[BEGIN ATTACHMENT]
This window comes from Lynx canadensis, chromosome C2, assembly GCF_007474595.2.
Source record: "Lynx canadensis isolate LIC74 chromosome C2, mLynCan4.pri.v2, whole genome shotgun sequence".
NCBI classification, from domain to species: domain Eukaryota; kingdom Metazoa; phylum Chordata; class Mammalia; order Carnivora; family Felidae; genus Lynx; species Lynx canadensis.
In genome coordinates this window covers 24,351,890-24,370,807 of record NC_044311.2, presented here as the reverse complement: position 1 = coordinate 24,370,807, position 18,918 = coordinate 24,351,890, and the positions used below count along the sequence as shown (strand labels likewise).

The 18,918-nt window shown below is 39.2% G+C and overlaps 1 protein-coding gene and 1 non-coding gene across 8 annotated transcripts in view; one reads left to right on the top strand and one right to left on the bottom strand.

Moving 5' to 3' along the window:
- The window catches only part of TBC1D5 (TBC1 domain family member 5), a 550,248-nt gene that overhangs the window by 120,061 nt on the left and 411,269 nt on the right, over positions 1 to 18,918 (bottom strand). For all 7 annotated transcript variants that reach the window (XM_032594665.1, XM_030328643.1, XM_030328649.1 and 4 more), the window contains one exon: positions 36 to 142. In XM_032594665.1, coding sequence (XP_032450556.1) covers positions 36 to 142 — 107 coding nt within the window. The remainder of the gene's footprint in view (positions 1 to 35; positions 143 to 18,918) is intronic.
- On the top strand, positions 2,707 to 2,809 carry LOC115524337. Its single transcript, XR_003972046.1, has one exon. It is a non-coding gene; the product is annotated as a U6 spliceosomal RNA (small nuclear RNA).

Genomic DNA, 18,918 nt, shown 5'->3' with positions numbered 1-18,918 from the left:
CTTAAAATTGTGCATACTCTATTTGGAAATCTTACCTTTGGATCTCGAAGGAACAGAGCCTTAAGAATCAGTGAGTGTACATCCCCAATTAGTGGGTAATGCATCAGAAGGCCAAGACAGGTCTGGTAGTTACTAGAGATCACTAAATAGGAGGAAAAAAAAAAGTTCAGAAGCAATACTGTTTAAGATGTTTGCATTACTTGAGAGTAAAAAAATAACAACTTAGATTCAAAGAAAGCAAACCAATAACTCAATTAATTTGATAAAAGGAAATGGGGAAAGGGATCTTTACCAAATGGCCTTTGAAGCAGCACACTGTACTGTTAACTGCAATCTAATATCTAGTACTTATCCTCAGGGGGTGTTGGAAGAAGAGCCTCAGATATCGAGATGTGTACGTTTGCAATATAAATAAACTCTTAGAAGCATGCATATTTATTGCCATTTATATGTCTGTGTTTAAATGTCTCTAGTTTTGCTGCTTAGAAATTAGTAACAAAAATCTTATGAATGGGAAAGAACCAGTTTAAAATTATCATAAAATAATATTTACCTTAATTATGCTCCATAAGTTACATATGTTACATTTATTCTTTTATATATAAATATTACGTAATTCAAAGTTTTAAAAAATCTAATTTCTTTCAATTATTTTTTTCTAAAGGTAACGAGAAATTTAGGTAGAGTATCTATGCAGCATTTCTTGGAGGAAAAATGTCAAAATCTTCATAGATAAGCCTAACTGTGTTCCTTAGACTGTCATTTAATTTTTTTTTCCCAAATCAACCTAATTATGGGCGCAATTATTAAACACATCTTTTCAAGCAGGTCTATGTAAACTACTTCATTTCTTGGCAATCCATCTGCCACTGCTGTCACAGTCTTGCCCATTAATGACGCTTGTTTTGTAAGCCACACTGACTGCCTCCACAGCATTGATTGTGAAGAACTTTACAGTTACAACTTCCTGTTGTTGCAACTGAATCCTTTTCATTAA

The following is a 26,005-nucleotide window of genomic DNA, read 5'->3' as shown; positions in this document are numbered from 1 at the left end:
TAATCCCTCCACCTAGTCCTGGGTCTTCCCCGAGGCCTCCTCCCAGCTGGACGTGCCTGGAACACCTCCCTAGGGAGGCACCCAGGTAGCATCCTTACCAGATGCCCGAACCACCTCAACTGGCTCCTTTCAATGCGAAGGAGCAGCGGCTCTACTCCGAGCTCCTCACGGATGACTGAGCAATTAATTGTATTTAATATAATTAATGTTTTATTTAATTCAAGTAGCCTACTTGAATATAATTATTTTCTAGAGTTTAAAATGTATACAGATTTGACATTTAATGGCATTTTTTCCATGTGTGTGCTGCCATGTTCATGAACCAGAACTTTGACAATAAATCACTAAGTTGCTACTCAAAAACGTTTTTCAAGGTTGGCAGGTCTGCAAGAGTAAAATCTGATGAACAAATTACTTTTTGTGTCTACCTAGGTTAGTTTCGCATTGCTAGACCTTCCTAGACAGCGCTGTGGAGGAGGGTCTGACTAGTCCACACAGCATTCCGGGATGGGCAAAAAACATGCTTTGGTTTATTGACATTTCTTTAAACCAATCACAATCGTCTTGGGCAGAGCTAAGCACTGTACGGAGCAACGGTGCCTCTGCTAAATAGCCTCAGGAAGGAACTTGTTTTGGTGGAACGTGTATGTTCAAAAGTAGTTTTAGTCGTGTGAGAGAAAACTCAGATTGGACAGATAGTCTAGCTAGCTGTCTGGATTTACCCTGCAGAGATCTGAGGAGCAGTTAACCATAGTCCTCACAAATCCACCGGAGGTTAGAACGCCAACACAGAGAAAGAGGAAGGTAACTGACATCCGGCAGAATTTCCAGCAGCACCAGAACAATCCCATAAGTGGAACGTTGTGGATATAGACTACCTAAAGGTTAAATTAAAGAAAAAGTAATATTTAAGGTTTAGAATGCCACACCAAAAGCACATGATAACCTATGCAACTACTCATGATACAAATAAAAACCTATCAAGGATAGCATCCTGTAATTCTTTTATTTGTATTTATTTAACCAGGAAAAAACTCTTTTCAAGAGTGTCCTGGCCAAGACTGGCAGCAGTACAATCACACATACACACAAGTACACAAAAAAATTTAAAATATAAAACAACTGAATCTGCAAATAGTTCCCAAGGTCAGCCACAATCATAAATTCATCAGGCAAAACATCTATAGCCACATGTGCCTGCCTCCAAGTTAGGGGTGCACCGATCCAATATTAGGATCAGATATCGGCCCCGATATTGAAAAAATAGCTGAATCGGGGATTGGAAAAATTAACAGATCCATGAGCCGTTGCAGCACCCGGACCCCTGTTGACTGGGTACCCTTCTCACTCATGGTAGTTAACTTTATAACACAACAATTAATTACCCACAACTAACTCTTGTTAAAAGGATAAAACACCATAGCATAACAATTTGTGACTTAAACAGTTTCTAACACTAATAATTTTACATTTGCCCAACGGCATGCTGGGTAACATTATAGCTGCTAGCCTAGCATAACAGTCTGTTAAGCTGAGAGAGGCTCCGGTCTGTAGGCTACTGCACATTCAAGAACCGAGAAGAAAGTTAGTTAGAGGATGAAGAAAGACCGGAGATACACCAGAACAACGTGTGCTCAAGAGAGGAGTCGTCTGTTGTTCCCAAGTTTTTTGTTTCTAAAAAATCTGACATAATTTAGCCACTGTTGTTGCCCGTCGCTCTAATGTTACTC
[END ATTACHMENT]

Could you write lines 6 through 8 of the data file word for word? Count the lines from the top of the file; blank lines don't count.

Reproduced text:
Moving 5' to 3' along the window:
- The window catches only part of TBC1D5 (TBC1 domain family member 5), a 550,248-nt gene that overhangs the window by 120,061 nt on the left and 411,269 nt on the right, over positions 1 to 18,918 (bottom strand). For all 7 annotated transcript variants that reach the window (XM_032594665.1, XM_030328643.1, XM_030328649.1 and 4 more), the window contains one exon: positions 36 to 142. In XM_032594665.1, coding sequence (XP_032450556.1) covers positions 36 to 142 — 107 coding nt within the window. The remainder of the gene's footprint in view (positions 1 to 35; positions 143 to 18,918) is intronic.
- On the top strand, positions 2,707 to 2,809 carry LOC115524337. Its single transcript, XR_003972046.1, has one exon. It is a non-coding gene; the product is annotated as a U6 spliceosomal RNA (small nuclear RNA).